classical.net by Marc Haegeman
Daniel Müller-Schott, cello
Stephen Hough, piano
Budapest Festival Orchestra/Iván Fischer
Bruges, Concertgebouw, 22-23 May 2014
Whoever considers classical music concerts a dull affair should give the Budapest Festival Orchestra under their music director Iván Fischer a try. The Hungarians guarantee not only music-making of the highest order, they also present it in a surprise package full of spirit and fun. When they opened their small Dvořák festival in Bruges with the ravishing 8th Slavonic Dance from the Op. 72 set, nobody could have guessed who the man was, sitting somewhat awkwardly on the soloist podium to the left of the conductor. He was a member of the orchestra alright, but it was only after a couple of minutes, when he took a small bell out of his pocket, we realized he was the percussionist. Not without some theatricality he ticked it a dozen of times as if it was the greatest solo part ever. It was a funny touch that set the congenial tone for the rest of the evening.
The sonority of the Budapest Festival Orchestra, co-founded by Iván Fischer in 1983, is now deservedly famous and needs to be experienced live. The arrangement of the orchestra, with the string sections clearly separated in blocks, the 1st and 2nd violins facing each other, and the double basses lined up slightly higher in the rear center, creates a stunningly deep and wide, almost tangible stereophonic sound. The Budapest strings form an absolutely extraordinary team; lush, precise and ultra-flexible, the overall sound can become string-driven if it wasn’t balanced by some of the most characterful woodwinds one can hear. With such a quality ensemble it isn’t fair to point out an individual player, but mention should be made of the first flute of Gabriella Pivon, whose musicality and flawless tone was a constant source of delight in these concerts. The brass are perhaps less prominent than some, but they can be extremely powerful when solicited. Iván Fischer himself is a quiet sculptor of sound. A very cultivated man, Fischer, who surely carries in his genes this Central-European tradition that remembers how to evoke a lost paradise beyond the notes. His conducting reflects three decades of partnership with the Budapest Festival; reserved, at times seemingly nonchalant, yet it all makes the precision, intensity, and winning enthusiasm he obtains from this orchestra even more intriguing.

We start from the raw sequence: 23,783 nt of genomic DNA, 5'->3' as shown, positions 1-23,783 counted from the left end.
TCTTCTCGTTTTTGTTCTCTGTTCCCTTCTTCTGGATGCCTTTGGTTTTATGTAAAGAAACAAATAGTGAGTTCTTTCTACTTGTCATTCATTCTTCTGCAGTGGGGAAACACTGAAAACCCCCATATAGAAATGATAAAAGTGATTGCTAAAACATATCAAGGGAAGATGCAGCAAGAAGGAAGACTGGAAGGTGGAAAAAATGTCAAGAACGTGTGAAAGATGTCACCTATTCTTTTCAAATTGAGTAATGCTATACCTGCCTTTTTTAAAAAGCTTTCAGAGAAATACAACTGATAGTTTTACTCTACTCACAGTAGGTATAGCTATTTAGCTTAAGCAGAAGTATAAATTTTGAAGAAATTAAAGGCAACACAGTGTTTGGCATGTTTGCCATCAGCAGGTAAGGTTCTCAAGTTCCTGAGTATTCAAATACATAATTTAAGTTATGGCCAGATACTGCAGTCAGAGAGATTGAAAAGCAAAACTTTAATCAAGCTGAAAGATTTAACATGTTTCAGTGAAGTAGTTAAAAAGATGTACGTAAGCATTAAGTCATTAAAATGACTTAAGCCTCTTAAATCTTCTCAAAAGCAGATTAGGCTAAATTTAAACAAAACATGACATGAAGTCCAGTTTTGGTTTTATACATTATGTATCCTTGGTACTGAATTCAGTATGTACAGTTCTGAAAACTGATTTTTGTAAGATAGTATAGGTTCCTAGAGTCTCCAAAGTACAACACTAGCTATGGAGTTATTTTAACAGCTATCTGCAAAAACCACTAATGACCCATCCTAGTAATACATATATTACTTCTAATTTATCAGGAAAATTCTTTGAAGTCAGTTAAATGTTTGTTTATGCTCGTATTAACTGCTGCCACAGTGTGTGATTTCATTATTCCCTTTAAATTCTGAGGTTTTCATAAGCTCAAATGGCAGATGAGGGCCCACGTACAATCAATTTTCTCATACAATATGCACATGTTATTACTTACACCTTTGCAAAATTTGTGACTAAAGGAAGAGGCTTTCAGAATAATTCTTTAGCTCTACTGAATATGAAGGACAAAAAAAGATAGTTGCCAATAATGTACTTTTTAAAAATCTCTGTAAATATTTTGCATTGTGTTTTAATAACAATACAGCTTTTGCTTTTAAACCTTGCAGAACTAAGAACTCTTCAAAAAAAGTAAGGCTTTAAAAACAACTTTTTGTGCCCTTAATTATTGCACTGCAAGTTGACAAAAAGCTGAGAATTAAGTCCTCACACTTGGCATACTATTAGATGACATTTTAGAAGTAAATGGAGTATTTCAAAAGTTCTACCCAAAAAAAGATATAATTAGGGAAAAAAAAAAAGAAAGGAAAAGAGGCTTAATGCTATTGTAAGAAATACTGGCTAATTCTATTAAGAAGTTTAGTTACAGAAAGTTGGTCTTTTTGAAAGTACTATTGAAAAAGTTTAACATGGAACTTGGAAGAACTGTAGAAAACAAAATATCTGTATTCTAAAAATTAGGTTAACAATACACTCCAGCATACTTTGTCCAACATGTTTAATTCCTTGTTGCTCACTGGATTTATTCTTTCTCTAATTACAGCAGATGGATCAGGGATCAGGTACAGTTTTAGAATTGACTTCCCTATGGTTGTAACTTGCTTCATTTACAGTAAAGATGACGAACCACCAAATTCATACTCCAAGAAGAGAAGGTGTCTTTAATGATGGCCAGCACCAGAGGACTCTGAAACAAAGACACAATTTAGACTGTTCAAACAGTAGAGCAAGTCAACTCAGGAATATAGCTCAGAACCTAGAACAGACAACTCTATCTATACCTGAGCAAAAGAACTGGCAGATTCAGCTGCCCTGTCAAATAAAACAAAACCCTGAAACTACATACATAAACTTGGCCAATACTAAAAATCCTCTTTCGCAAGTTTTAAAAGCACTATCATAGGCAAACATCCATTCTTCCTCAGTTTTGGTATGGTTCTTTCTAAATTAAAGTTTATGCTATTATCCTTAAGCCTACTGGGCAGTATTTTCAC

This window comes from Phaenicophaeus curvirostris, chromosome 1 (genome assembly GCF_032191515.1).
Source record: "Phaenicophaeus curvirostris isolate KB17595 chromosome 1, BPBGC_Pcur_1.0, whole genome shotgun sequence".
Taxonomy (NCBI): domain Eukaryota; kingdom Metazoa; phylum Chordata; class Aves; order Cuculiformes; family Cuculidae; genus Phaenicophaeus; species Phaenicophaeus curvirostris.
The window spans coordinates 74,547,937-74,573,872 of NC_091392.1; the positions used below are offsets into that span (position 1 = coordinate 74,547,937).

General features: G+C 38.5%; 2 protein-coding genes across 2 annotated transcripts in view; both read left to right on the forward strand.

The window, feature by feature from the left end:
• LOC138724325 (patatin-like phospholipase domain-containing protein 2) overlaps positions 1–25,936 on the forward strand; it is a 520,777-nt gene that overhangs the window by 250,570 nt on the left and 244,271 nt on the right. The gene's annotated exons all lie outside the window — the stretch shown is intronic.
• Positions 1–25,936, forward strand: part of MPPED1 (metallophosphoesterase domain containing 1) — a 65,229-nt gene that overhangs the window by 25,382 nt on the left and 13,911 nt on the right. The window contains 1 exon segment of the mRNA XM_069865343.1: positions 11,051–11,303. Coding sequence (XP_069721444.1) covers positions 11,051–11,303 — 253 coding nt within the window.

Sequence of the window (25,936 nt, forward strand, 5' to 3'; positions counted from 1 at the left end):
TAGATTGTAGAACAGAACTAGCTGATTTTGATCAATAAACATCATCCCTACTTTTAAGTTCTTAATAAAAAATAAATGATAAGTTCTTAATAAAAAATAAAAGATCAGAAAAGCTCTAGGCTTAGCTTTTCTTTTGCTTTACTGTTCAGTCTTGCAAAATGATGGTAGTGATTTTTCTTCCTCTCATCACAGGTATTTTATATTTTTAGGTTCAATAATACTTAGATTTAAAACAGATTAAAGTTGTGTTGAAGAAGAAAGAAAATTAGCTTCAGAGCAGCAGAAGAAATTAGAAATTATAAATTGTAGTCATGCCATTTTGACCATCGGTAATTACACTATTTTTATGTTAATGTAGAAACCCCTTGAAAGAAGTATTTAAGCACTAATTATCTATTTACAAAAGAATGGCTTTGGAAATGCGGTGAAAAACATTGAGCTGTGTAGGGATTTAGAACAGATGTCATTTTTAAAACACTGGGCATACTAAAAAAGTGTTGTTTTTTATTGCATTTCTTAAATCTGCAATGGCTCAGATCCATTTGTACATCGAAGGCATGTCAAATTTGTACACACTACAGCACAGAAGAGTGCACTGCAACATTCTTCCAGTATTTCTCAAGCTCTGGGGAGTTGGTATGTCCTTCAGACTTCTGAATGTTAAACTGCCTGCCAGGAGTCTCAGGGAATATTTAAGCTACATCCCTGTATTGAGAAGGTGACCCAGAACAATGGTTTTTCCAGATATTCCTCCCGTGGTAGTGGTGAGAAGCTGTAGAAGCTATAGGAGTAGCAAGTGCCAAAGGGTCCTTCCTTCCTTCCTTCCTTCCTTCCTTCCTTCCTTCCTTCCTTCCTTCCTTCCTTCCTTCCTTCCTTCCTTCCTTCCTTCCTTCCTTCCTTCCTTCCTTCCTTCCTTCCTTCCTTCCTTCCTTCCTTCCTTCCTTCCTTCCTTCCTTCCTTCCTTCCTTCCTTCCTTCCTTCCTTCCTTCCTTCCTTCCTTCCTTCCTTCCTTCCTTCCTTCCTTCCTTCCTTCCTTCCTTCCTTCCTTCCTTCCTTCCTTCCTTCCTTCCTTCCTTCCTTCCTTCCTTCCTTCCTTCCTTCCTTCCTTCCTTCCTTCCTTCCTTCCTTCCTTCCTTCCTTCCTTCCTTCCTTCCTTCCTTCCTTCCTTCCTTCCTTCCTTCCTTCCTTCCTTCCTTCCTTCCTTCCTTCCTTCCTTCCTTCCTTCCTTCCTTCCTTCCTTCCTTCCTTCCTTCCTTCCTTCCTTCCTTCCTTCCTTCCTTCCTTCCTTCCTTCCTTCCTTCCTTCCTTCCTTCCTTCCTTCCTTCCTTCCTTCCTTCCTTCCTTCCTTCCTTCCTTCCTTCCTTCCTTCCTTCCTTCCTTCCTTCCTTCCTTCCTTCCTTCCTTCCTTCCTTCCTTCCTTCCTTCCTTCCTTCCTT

It’s hard to cover Dvořák’s oeuvre in just three concerts, but the two evenings (I couldn’t attend the opera Rusalka on the third day) pairing a concerto with a symphony and spiced with some smaller pieces taken from the sets of the Slavonic Dances and the less familiar Legends were an absolutely thrilling homage. Elegance, imagination and a disarming naturalness were its recurrent qualities.
Both concertos featured compelling soloists and benefitted from their perfect entente with conductor and orchestra. The German cellist Daniel Müller-Schott is only in his late thirties. He is a pupil of among others Heinrich Schiff and Steven Isserlis, and studied privately with Mstislav Rostropovich. His rendition of the Cello Concerto proved this prestigious artistic pedigree is a lot more than just a fancy line of names. Strong, ample but flexible, Müller-Schott effortlessly found a convincing balance between grandeur and intimacy, energy and melancholy, and steered away from predictable sugar-coated escapades. The color, transparency and rhythmic precision that Fischer coaxed from the orchestra (especially the woodwinds and the solo violin of orchestra leader Violetta Eckhardt in the last movement) complemented the beautiful timbre of Müller-Schott’s “Ex Shapiro” 1727 cello in quite an ideal way.